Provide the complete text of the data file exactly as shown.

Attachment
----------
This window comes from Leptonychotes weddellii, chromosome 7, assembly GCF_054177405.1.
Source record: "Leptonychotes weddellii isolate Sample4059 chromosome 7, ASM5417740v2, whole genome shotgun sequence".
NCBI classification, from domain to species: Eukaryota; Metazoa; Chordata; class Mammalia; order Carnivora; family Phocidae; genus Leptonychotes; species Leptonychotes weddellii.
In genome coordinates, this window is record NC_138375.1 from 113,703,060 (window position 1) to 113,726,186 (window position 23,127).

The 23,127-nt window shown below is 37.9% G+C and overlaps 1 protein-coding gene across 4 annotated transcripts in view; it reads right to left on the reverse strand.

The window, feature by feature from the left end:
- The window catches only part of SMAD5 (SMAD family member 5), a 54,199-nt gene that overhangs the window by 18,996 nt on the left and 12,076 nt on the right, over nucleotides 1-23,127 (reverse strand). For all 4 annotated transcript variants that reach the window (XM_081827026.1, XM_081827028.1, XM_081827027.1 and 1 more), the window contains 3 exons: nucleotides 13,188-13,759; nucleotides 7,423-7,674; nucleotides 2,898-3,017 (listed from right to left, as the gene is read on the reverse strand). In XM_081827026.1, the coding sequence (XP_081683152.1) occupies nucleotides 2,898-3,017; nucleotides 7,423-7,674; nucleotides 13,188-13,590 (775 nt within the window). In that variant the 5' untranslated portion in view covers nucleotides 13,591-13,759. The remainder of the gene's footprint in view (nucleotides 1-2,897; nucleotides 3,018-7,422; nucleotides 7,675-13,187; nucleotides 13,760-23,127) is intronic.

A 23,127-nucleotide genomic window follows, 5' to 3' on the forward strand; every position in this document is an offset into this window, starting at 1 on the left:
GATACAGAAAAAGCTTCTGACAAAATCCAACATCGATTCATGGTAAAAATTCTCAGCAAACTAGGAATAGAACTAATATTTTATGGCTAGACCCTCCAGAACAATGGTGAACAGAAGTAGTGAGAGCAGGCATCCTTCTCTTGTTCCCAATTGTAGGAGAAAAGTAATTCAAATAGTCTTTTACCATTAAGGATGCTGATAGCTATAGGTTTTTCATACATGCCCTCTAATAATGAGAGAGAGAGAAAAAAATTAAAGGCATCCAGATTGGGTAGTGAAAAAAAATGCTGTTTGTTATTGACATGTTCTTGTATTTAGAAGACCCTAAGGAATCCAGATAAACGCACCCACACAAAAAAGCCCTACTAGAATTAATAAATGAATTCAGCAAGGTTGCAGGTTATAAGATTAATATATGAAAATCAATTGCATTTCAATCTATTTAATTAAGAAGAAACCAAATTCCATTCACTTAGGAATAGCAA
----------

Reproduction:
This window comes from Leptonychotes weddellii, chromosome 7, assembly GCF_054177405.1.
Source record: "Leptonychotes weddellii isolate Sample4059 chromosome 7, ASM5417740v2, whole genome shotgun sequence".
NCBI classification, from domain to species: Eukaryota; Metazoa; Chordata; class Mammalia; order Carnivora; family Phocidae; genus Leptonychotes; species Leptonychotes weddellii.
In genome coordinates, this window is record NC_138375.1 from 113,703,060 (window position 1) to 113,726,186 (window position 23,127).

The 23,127-nt window shown below is 37.9% G+C and overlaps 1 protein-coding gene across 4 annotated transcripts in view; it reads right to left on the reverse strand.

The window, feature by feature from the left end:
- The window catches only part of SMAD5 (SMAD family member 5), a 54,199-nt gene that overhangs the window by 18,996 nt on the left and 12,076 nt on the right, over nucleotides 1-23,127 (reverse strand). For all 4 annotated transcript variants that reach the window (XM_081827026.1, XM_081827028.1, XM_081827027.1 and 1 more), the window contains 3 exons: nucleotides 13,188-13,759; nucleotides 7,423-7,674; nucleotides 2,898-3,017 (listed from right to left, as the gene is read on the reverse strand). In XM_081827026.1, the coding sequence (XP_081683152.1) occupies nucleotides 2,898-3,017; nucleotides 7,423-7,674; nucleotides 13,188-13,590 (775 nt within the window). In that variant the 5' untranslated portion in view covers nucleotides 13,591-13,759. The remainder of the gene's footprint in view (nucleotides 1-2,897; nucleotides 3,018-7,422; nucleotides 7,675-13,187; nucleotides 13,760-23,127) is intronic.

A 23,127-nucleotide genomic window follows, 5' to 3' on the forward strand; every position in this document is an offset into this window, starting at 1 on the left:
GATACAGAAAAAGCTTCTGACAAAATCCAACATCGATTCATGGTAAAAATTCTCAGCAAACTAGGAATAGAACTAATATTTTATGGCTAGACCCTCCAGAACAATGGTGAACAGAAGTAGTGAGAGCAGGCATCCTTCTCTTGTTCCCAATTGTAGGAGAAAAGTAATTCAAATAGTCTTTTACCATTAAGGATGCTGATAGCTATAGGTTTTTCATACATGCCCTCTAATAATGAGAGAGAGAGAAAAAAATTAAAGGCATCCAGATTGGGTAGTGAAAAAAAATGCTGTTTGTTATTGACATGTTCTTGTATTTAGAAGACCCTAAGGAATCCAGATAAACGCACCCACACAAAAAAGCCCTACTAGAATTAATAAATGAATTCAGCAAGGTTGCAGGTTATAAGATTAATATATGAAAATCAATTGCATTTCAATCTATTTAATTAAGAAGAAACCAAATTCCATTCACTTAGGAATAGCAA